Table of Contents

New Challenges for International Business Research

New Challenges for International Business Research

Back to the Future

John H. Dunning

In this final collection of his essays, John Dunning looks back on more than 40 years of research in international business (IB), whilst at the same time considering possibilities for the future. This book includes fifteen updated chapters, many of which have not been widely accessible to the IB community until now. It provides a fascinating insight into the evolution of Professor Dunning’s thinking on some of the most important issues in the contemporary global economy, from the role of institutions in development to the moral challenges of global capitalism. Including some personal reflections, this compelling collection provides a unique perspective on the intellectual contribution from one of the field’s greatest scholars.

Chapter 8: Institutional Reform, FDI and the Locational Competitiveness of European Transition Economies

John H. Dunning

Subjects: business and management, international business, economics and finance, international business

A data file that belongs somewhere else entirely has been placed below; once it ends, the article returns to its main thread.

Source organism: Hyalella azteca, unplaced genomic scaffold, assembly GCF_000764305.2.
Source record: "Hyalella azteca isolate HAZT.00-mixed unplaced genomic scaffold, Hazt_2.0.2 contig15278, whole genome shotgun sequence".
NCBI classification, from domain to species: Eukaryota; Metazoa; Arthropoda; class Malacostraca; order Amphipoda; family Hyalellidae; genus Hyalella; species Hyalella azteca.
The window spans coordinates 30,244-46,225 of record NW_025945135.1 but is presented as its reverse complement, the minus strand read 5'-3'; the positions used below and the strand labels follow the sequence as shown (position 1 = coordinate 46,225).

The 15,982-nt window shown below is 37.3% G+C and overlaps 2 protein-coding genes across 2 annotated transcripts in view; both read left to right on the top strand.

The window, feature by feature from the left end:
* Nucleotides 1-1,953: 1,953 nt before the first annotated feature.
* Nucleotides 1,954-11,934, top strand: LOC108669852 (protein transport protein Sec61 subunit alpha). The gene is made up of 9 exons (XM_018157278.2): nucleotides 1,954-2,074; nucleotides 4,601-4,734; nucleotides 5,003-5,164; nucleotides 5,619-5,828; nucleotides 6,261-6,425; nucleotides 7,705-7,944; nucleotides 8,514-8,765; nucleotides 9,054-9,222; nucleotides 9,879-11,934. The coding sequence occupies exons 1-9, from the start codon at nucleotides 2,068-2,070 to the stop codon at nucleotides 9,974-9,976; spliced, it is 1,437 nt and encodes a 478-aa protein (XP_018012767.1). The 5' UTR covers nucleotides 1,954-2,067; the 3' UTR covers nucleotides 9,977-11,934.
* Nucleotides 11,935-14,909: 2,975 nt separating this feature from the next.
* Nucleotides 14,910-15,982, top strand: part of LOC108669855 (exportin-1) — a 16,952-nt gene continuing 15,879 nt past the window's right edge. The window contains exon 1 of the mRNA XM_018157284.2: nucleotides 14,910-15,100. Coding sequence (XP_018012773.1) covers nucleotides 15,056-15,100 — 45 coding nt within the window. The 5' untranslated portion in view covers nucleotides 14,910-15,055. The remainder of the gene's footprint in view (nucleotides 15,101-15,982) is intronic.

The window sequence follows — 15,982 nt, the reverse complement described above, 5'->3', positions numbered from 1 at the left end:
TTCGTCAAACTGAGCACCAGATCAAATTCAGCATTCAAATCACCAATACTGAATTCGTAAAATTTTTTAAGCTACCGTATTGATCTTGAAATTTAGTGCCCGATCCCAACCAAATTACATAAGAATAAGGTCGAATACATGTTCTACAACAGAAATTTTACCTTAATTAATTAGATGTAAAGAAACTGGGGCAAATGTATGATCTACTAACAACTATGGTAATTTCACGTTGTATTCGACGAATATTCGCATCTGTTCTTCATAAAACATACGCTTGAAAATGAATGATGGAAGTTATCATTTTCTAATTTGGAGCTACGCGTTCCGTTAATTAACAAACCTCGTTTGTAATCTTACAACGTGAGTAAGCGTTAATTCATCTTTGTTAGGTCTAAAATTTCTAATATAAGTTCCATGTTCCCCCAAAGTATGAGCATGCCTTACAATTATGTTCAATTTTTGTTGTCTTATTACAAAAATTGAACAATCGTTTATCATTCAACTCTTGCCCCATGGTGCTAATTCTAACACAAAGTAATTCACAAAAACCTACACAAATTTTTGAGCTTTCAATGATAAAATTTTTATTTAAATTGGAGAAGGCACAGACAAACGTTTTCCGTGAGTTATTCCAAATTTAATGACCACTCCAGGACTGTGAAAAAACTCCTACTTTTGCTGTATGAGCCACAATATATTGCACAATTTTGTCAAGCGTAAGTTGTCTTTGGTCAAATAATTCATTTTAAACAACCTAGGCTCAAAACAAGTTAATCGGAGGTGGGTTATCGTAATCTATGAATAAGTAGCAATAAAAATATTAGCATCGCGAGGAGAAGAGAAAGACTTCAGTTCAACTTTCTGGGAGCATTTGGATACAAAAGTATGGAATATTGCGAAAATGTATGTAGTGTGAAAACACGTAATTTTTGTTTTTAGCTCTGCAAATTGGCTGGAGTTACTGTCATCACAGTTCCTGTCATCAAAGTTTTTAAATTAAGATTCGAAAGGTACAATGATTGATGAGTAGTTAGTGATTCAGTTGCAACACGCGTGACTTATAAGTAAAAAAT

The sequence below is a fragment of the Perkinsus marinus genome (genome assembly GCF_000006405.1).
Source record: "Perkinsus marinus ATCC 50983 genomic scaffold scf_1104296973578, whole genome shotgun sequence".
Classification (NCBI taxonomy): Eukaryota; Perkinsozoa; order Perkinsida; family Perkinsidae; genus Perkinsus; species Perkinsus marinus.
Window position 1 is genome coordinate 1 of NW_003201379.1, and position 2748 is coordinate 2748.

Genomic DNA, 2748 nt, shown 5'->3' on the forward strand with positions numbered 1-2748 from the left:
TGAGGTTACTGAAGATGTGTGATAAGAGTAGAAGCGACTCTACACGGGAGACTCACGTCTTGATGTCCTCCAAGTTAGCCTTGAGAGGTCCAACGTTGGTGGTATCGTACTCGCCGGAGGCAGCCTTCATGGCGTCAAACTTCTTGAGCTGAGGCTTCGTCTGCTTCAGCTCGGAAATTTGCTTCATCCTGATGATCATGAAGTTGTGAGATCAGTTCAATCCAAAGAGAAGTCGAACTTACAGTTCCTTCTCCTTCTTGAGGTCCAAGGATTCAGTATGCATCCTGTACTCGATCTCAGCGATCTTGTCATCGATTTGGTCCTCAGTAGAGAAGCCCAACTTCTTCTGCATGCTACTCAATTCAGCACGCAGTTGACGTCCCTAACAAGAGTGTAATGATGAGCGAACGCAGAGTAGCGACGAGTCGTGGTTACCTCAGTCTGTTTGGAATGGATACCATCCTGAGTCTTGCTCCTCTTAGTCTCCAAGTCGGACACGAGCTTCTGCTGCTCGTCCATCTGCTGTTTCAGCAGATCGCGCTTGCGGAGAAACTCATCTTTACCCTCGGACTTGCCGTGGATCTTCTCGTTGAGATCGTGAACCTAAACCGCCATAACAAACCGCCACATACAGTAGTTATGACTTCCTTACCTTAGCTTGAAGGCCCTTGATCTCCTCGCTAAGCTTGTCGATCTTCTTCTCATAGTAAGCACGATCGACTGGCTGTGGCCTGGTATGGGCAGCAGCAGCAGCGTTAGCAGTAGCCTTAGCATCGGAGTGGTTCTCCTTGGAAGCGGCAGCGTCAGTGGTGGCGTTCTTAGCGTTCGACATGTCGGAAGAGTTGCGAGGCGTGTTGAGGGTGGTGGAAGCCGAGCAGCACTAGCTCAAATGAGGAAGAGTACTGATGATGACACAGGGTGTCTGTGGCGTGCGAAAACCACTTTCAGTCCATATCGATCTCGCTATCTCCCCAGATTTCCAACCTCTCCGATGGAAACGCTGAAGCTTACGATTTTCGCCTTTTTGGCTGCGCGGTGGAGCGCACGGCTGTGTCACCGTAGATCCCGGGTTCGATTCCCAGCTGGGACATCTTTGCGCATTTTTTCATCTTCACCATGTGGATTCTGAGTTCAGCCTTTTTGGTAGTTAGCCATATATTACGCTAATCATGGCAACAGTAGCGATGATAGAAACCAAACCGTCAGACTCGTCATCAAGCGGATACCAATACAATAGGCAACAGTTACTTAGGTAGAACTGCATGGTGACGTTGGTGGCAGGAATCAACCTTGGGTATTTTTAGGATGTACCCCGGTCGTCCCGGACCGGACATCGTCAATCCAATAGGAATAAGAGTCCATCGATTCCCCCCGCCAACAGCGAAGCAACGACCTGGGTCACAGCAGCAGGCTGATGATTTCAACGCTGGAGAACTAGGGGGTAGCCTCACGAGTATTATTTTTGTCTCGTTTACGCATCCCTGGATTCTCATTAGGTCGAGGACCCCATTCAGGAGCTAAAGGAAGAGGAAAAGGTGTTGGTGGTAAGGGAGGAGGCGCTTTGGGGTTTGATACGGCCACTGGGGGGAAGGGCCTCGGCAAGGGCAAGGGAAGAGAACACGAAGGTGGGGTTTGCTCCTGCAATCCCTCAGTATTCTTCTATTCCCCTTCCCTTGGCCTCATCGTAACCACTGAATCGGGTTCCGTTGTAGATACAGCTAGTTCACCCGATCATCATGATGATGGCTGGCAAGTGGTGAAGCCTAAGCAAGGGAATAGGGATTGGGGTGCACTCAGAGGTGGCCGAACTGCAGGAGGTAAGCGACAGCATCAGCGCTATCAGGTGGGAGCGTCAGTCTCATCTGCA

INTRODUCTION 1. This chapter addresses the role of institutions and institutional reform as a country specific competitive enhancing advantage affecting the location of inbound foreign direct investment (FDI). Our focus of interest will be on the European transition economies (TES). Our thesis (backed up by a limited amount of econometric and field research) is that the extent and quality of a nation’s institutions and its institutional infrastructure (II) are becoming a more important component of both (a) its overall productivity and (b) its capacity to attract inbound FDI.1 This, in turn, we hypothesize, reflects the belief by private corporations (both foreign and home based) that the role played by location bound institutions and organizations in 21st century society is becoming an increasingly critical determinant of the successful deployment of their own ownership specific, but often mobile, assets. This chapter proceeds in the following way. First, we shall offer a simple analytical framework which might help us to explore the thesis set out above. Second, we shall identify the more significant firm specific strategies and policies of host transition governments, which have both fashioned and been fashioned by changes in the world economic and political scenario over the past decade or so; and how these have affected the locational pull and push of multinational enterprise (MNE) activity. In particular, we shall examine the evidence of the links between the upgrading of the 11 of 16 Central and Eastern European countries, and their propensity to attract inbound FDI (vis à vis other areas...

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